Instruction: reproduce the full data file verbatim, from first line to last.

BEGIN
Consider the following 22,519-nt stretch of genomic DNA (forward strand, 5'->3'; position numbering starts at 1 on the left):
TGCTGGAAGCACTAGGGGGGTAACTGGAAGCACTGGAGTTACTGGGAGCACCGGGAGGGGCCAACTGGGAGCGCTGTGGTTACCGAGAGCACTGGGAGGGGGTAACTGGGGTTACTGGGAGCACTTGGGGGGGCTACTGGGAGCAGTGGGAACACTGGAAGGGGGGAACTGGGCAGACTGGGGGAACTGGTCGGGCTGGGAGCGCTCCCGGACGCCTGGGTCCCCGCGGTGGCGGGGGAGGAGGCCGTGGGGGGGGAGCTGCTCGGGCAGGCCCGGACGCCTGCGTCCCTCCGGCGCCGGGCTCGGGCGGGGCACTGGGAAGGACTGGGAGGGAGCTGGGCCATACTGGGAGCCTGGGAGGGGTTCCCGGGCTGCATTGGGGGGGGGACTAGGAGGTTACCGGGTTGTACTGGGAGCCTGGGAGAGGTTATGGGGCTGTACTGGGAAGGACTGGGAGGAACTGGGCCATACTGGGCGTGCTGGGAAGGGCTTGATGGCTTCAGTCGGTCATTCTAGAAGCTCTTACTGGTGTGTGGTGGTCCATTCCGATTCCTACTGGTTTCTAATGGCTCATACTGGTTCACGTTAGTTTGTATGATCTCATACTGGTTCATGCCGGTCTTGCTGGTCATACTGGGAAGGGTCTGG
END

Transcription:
Consider the following 22,519-nt stretch of genomic DNA (forward strand, 5'->3'; position numbering starts at 1 on the left):
TGCTGGAAGCACTAGGGGGGTAACTGGAAGCACTGGAGTTACTGGGAGCACCGGGAGGGGCCAACTGGGAGCGCTGTGGTTACCGAGAGCACTGGGAGGGGGTAACTGGGGTTACTGGGAGCACTTGGGGGGGCTACTGGGAGCAGTGGGAACACTGGAAGGGGGGAACTGGGCAGACTGGGGGAACTGGTCGGGCTGGGAGCGCTCCCGGACGCCTGGGTCCCCGCGGTGGCGGGGGAGGAGGCCGTGGGGGGGGAGCTGCTCGGGCAGGCCCGGACGCCTGCGTCCCTCCGGCGCCGGGCTCGGGCGGGGCACTGGGAAGGACTGGGAGGGAGCTGGGCCATACTGGGAGCCTGGGAGGGGTTCCCGGGCTGCATTGGGGGGGGGACTAGGAGGTTACCGGGTTGTACTGGGAGCCTGGGAGAGGTTATGGGGCTGTACTGGGAAGGACTGGGAGGAACTGGGCCATACTGGGCGTGCTGGGAAGGGCTTGATGGCTTCAGTCGGTCATTCTAGAAGCTCTTACTGGTGTGTGGTGGTCCATTCCGATTCCTACTGGTTTCTAATGGCTCATACTGGTTCACGTTAGTTTGTATGATCTCATACTGGTTCATGCCGGTCTTGCTGGTCATACTGGGAAGGGTCTGG